I, like many other fans, am not one of those who piles into Liberty Bowl Memorial Stadium primarily to watch the Tigers of Tennessee State University and Jackson State University duke it out on the gridiron during the Southern Heritage Classic.
Many of us are there for the “real show” – the battle of the bands – that unfolds at halftime between the Aristocrat of Bands (TSU) and the Sonic Boom of the South (JSU). The battle ensues this Saturday (Sept. 8) for the 2018 “Classic,” version 29.
It’s an entire production, from the band/majorette uniforms to the stunts to the top-notch choreography and formation. And, of course, there are the antics of the bands’ fearless leaders, the drum majors. It really whips up the haterade for folks like me, who went to a PWI (predominantly white institution) and really longed for this type of pageantry, fanfare and blackness.
Putting a “Classic” accent on this edition’s #ACCESS901 column, I spoke with two friends, who were drum majors at JSU and TSU during my day. By name, they are JSU alum James Wesby (class of 1996, drum major 92-95) and TSU grad, Kedrick Malone (class of 1995, drum major 94-95).
Who better to talk about the halftime show than the stars of said show?
I asked about the pride each feels in his school and how it feels to attend games as an alumnus.
Kedrick Malone: Once you attend an HBCU (historically black college/university) that pride is instilled in you from the day that you set foot on campus. Everyone loves their college. Your teachers look after you. They want to make sure you succeed. Everyone I know that has gone to an HBCU has pride in their school.
James Wesby: All black people had (before more recent years) for higher education was HBCUs. (The games are symbolic of…) our soul; it’s imbedded. You think about African (culture), drums… that’s the soul of our people. It goes back to how our ancestors communicated, how we talked, how we moved. It’s a natural thing for us.
JW (continues): It’s a family affair, a family reunion. When I go back to homecoming it’s like, “what’s up brother, what’s up sister?” In college, you can have a friendly battle with other Greeks but I guarantee you that when you step out of college it becomes one. How can I get that individual that went to Jackson State or TSU a job? Or that Kappa or Sigma?
(Note: James is a member of Alpha Phi Alpha; Kedrick is a member of Kappa Alpha Psi.)
Describe the feeling of being on the field, especially as a drum major.
KM: Imagine being in a stadium with 50-60 thousand people. The clock goes to zero. People are going crazy. The hair stands up on your arms. All that hard work and practice leading up to this game is about to pay off. Memphis is in the middle of Jackson and Nashville. A lot of people from here went to either JSU or TSU, so there’s a rivalry. You look up in the stands and you’re like Oh my God! It’s a feeling that I can honestly say that I have never felt since I left school. I can’t explain it. It’s like a drug!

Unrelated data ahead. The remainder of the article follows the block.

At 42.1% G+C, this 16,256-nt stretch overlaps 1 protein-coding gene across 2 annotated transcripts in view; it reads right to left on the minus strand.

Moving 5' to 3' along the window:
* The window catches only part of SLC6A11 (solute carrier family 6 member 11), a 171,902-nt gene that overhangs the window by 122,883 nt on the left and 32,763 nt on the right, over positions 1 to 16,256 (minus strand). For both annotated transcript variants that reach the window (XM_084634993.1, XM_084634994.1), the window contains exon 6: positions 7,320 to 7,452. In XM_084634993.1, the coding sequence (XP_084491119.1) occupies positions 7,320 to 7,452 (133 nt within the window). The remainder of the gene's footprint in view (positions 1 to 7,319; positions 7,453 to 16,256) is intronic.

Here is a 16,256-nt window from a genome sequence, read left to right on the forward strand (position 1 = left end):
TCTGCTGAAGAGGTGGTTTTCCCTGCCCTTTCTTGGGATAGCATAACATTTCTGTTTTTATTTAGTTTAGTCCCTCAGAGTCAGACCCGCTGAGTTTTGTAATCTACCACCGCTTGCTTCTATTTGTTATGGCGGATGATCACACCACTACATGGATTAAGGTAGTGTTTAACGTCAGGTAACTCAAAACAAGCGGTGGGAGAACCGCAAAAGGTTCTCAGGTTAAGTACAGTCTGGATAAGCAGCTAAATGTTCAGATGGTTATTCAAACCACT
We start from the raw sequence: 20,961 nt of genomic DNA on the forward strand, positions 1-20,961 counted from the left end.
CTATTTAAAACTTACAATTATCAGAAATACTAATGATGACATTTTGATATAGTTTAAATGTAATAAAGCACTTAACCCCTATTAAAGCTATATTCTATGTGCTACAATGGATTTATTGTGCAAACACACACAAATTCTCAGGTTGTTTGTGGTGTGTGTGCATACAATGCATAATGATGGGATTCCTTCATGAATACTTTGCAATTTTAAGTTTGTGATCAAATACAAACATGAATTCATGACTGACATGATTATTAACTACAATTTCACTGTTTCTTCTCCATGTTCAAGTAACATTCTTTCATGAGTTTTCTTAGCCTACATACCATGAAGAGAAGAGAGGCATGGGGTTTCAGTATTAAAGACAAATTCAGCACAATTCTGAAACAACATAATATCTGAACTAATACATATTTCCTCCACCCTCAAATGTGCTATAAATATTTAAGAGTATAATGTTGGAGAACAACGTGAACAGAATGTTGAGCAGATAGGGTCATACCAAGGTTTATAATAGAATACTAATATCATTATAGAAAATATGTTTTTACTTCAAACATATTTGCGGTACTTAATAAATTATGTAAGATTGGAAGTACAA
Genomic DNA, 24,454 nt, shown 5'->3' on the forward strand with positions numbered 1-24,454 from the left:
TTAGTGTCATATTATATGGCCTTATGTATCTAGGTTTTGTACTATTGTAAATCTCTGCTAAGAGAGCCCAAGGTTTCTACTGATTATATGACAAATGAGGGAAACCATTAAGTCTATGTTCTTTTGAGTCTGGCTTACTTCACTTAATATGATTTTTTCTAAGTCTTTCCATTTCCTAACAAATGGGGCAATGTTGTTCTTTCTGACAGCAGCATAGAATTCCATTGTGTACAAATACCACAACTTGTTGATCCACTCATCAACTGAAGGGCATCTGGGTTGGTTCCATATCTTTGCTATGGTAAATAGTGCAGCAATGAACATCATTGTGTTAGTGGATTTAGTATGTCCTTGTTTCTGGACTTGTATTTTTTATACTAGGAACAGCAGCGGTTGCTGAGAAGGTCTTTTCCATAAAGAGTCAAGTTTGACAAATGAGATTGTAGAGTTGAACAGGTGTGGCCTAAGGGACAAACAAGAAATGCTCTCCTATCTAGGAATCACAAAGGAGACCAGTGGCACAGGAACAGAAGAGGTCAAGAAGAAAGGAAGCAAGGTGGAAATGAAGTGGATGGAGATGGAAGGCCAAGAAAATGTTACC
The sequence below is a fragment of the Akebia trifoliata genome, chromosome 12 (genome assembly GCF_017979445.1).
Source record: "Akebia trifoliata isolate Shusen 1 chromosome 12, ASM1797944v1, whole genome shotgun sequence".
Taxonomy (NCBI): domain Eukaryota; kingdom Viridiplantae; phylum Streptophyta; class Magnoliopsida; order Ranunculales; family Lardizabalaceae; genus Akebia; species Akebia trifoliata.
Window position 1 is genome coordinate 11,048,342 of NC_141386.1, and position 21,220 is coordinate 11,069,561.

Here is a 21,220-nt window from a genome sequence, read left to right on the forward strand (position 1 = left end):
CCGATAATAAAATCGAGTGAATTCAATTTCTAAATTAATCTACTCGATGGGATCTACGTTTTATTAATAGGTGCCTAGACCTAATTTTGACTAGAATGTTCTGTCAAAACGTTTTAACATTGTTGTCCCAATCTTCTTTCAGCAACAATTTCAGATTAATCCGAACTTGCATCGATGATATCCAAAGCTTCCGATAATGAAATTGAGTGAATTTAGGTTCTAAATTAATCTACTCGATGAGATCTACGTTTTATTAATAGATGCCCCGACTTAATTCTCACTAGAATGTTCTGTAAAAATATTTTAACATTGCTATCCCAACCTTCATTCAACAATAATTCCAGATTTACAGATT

JW: It’s definitely one of those highs, starting when you get on the bus until you blow that whistle (Kedrick cosigning in the background)… it’s like a marching army. Over the years, TSU has proven themselves over and over again that they are the band to watch. I’m giving them kudos because they have never altered their identity. All the top tier bands should have one. That’s how you know you’re a great band. TSU is that band that will “out-funk” you and outplay music. They will reach back to the 60s and 70s (in their music catalogue).
How did your band experiences translate to your professional life after college?
JW: If you are able to manage hundreds of different personalities and move them as a commander across the field, you can do a lot of things in the real world. Those are powerful, transferrable skills, especially drum majors and section leaders.
KM: James said everything but I’d like to add that the band is a lot of hard work. A lot of times people aren’t built to withstand all of that pressure. It’s 6 to 7 hours a day for 4 or 5 days a week. It’s taught me how to be committed to it and not give up. Looking at corporate America or jobs I’ve had, I see people give up when they face adversity. And like James said, you have 150 or so people looking to you for direction. Many of us are in management positions and others understand how to take direction but ask the right questions. There’s so much you can learn from being a part of the band.
Was there a time one outshined the other?
KM: I think Jackson State has some of the best drum majors in the business. The tuxedos, the kids in costumes, their introduction, how they came out on the field…they never wore hats. We would we be like, “I wish I could take my hat off, I wish I could wear a white tux.” Now as far as music, I have yet to see a band that has a whole book (of music). We pride ourselves on having 60, 70 songs memorized. And we’ll play all of them until the other band gets up to leave.
JW: I will admit to that. That’s the honest truth. The identity the Aristocrat Band has is their book. You can play rap songs then TSU can come back and play an Earth, Wind & Fire song. If you don’t have that in your book, it’s done. That’s how you win battles by having a diverse repertoire. If you have 80 percent hip-hop in your book, you can’t compete with TSU. They’re gonna bring some Barry White or Teena Marie on you!
We shall see all of this for ourselves who’s bringing the smoke at the Classic this Saturday!
Big thanks to both Kedrick and James for a really dope conversation.
Oh. Fun fact: they can both still do backbends. Props!